The Learning Center Charter School is celebrating making of all kinds at their 5th annual School Maker Faire on Thursday, March 12 from 3:30 – 6:30.
Maker Faire, an official brand and trademark for this worldwide phenomenon, is a celebration of invention, creativity, and resourcefulness. It’s a place to show what you’ve made and to share what you’ve learned with others. Schools host Maker Faires because they are a perfect combination of part science fair, part county fair, and part something entirely new. School Maker Faire exhibitors, or “makers,” are primarily students—either as individuals, clubs, classes or groups. And Maker Faire exhibits can be from any discipline — from science to art to gardening to engineering to craft.
Makers within the community are invited to have booths featuring their own unique Maker projects.
Additionally, there will be hands-on activities, demonstrations, and delicious food available for purchase. Students in 4th-8th grade will be selling spaghetti dinner tickets to raise funds for their respective class trips.
Ryan Bender, organizer for the School Maker Faire, said “People in our community are inherently curious and creative. Given the space and opportunity to build and create, they do and we invite you to come out to witness the awesome things they make!”
Bender added that having makers from the community sharing and interacting with the young people make the event truly special.
The Learning Center is an official host of the fifth annual School Maker Faire open to the Murphy area and is looking for Makers to join the festivities. The event will be held at the school on Thursday, March 12th, from 3:30 – 6:30 pm. Visit www.naturallygrownkids.org/school-maker-faire to learn more and sign up to be part of this event.
Every semester, we present a different choice of electives to our 5th-8th grade students. Offerings can vary wildly, but our focus in electives is always to give students a place to apply the skills they are learning during the academic day in a fun way.
Offerings have included Aquaponics, Pottery, Art & Design, Web Design, Drama & Theater Arts, Knitting and Crochet, Hiking, Forest Management, Puppetry, Primative Skills, Coding, Chess, Cooking, Robotics, Choral Singing and many more.
Students at The Learning Center Charter School are no stranger to the use of state-of-the-art technology as part of their every day learning experiences. The school has 3D printers in several classrooms, Smart Boards in every classroom, computers and laser printers available to every student, and more.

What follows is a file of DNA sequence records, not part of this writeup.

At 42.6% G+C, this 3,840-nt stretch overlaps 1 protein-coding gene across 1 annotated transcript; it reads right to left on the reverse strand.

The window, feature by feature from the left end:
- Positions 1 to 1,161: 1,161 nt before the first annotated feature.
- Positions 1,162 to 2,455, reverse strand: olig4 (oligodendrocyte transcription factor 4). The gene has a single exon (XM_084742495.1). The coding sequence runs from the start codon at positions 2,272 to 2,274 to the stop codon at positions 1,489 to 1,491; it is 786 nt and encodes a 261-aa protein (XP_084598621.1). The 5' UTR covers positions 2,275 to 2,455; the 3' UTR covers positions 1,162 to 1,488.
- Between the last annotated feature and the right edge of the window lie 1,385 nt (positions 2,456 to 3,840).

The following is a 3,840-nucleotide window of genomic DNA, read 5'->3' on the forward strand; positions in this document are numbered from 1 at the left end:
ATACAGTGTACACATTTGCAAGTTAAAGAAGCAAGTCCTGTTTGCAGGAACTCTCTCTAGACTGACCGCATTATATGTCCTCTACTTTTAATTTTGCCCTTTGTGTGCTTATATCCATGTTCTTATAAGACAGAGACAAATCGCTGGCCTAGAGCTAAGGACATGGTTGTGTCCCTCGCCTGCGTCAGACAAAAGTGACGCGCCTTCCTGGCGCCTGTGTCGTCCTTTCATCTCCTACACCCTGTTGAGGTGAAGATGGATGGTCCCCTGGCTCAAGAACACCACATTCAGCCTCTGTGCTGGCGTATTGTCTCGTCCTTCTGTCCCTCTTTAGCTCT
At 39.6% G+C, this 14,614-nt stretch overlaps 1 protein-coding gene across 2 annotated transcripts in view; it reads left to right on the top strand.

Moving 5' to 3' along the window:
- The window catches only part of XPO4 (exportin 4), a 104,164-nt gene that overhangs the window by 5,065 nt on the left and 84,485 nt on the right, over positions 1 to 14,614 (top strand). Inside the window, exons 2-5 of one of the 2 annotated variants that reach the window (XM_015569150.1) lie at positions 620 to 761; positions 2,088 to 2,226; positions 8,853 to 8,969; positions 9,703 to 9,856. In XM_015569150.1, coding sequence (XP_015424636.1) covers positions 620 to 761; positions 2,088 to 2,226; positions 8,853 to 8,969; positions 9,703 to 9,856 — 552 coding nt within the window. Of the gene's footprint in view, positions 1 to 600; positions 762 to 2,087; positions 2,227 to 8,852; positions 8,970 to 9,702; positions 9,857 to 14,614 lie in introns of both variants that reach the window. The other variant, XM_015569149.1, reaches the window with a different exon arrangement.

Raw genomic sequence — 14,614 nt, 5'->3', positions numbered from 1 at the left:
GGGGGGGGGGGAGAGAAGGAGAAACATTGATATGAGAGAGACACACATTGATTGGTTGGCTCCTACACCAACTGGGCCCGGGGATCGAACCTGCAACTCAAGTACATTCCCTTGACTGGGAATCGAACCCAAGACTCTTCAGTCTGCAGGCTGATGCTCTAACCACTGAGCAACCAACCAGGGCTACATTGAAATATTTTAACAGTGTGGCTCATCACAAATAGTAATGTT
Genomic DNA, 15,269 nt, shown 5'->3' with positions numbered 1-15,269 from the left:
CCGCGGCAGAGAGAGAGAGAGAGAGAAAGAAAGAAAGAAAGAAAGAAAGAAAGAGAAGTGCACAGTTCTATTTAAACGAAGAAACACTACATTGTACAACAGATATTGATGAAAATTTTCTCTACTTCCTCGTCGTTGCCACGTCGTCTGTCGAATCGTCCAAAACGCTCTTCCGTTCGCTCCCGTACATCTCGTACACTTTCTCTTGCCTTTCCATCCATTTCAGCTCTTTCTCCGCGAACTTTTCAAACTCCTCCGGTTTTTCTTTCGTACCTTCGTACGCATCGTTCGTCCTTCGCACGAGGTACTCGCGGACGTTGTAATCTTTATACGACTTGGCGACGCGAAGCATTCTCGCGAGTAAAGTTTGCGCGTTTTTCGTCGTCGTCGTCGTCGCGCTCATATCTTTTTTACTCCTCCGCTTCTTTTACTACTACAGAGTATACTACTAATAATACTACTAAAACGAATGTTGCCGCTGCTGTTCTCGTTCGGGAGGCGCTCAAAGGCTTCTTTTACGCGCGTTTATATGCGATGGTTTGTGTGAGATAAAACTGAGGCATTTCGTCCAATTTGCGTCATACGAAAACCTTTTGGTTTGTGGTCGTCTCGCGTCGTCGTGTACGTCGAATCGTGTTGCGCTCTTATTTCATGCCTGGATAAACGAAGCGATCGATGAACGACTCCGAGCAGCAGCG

The school has cultivated an E-STEAM environment where students learn using a variety of methods, tools, and techniques. E-STEAM stands for entrepreneurship, science, technology, engineering, arts & agriculture, and math.
Head of school, Ryan Bender, said, “We use technology as part of our inquiry-based learning approach and have found that students gain a deeper understanding of a subject by means of experimentation with it.”
Bender pointed to a science class as an example of technology enhancing student learning. “By giving our students access to technology and tools, we allow our students to “do” science instead of just “learn” science.”
For example, third grade students studied conduction, friction and heat transfer on January 20, 2020. They conducted an experiment using infrared thermometers. Students experimented on how the properties of different objects affect friction when rubbing with a cloth. Temperature was taken with the infrared thermometers and measured at different times through the course of the experiment. Conduction, convection and radiation were all concepts that student learned as a result.
Bender added, “Using technology not only helps young students learn the skills required to operate the newest devices and latest software, but also allows them to research and solve problems in a collaborative and cooperative manner with their peers.”
Back in December, fifth grade students worked with Kindergarten students to design and construct gingerbread houses. The classes joined forces for this fun engineering project and the collaborative effort was enjoyed by all.
Collaborative learning has been shown to not only develop higher-level thinking skills in students, but boost their confidence and self-esteem as well.
Plus, collaborative learning has been shown to:
- Enhance problem solving skills